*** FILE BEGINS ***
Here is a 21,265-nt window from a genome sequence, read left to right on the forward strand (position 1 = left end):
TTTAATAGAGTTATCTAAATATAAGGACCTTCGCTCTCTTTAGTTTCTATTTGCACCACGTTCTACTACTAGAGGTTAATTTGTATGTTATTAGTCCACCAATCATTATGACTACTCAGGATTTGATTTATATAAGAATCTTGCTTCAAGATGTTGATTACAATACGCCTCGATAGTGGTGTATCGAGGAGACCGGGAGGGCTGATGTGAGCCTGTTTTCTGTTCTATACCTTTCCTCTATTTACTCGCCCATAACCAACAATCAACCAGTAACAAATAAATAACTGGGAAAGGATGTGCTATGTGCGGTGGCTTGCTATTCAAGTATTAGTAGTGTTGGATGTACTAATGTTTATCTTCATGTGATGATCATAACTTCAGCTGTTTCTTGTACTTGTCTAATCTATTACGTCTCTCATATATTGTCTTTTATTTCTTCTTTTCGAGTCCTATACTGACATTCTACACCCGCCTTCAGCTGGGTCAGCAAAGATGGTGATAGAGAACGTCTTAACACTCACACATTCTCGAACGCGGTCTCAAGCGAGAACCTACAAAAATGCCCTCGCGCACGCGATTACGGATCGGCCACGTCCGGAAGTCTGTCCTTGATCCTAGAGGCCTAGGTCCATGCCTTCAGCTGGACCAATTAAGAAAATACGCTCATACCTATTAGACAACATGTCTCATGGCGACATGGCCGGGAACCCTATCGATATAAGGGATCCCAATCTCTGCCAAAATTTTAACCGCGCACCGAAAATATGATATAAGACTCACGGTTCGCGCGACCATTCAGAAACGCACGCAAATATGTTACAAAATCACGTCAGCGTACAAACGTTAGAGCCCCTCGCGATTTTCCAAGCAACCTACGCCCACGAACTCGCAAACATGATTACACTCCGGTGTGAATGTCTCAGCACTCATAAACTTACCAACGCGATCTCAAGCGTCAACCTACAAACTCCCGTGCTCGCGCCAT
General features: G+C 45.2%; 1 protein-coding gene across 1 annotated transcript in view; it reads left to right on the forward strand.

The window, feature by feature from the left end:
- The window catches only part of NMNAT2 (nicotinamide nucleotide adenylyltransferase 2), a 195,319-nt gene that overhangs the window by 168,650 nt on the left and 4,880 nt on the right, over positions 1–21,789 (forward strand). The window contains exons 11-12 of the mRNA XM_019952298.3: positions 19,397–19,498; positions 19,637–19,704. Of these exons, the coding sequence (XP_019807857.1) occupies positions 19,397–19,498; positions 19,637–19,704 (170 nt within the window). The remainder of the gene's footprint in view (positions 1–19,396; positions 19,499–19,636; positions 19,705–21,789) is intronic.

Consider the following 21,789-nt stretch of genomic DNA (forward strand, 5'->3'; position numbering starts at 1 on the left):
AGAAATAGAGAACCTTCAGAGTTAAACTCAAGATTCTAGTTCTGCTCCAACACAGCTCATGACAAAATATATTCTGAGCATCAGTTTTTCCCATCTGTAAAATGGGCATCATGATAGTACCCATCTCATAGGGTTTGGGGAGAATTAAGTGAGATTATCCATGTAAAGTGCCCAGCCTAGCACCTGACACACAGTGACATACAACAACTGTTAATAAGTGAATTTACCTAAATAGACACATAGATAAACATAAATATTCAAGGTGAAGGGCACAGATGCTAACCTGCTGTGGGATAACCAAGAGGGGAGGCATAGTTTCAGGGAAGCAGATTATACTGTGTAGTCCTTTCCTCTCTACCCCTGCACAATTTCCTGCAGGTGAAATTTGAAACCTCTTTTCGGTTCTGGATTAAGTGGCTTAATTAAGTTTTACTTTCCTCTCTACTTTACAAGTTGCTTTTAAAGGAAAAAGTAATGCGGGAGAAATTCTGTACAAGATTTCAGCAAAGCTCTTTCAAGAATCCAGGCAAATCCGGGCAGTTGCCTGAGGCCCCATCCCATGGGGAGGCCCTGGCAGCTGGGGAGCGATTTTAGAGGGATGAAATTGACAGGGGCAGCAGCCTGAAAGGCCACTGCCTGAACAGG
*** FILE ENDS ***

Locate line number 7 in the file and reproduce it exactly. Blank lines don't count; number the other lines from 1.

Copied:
AGAAATAGAGAACCTTCAGAGTTAAACTCAAGATTCTAGTTCTGCTCCAACACAGCTCATGACAAAATATATTCTGAGCATCAGTTTTTCCCATCTGTAAAATGGGCATCATGATAGTACCCATCTCATAGGGTTTGGGGAGAATTAAGTGAGATTATCCATGTAAAGTGCCCAGCCTAGCACCTGACACACAGTGACATACAACAACTGTTAATAAGTGAATTTACCTAAATAGACACATAGATAAACATAAATATTCAAGGTGAAGGGCACAGATGCTAACCTGCTGTGGGATAACCAAGAGGGGAGGCATAGTTTCAGGGAAGCAGATTATACTGTGTAGTCCTTTCCTCTCTACCCCTGCACAATTTCCTGCAGGTGAAATTTGAAACCTCTTTTCGGTTCTGGATTAAGTGGCTTAATTAAGTTTTACTTTCCTCTCTACTTTACAAGTTGCTTTTAAAGGAAAAAGTAATGCGGGAGAAATTCTGTACAAGATTTCAGCAAAGCTCTTTCAAGAATCCAGGCAAATCCGGGCAGTTGCCTGAGGCCCCATCCCATGGGGAGGCCCTGGCAGCTGGGGAGCGATTTTAGAGGGATGAAATTGACAGGGGCAGCAGCCTGAAAGGCCACTGCCTGAACAGG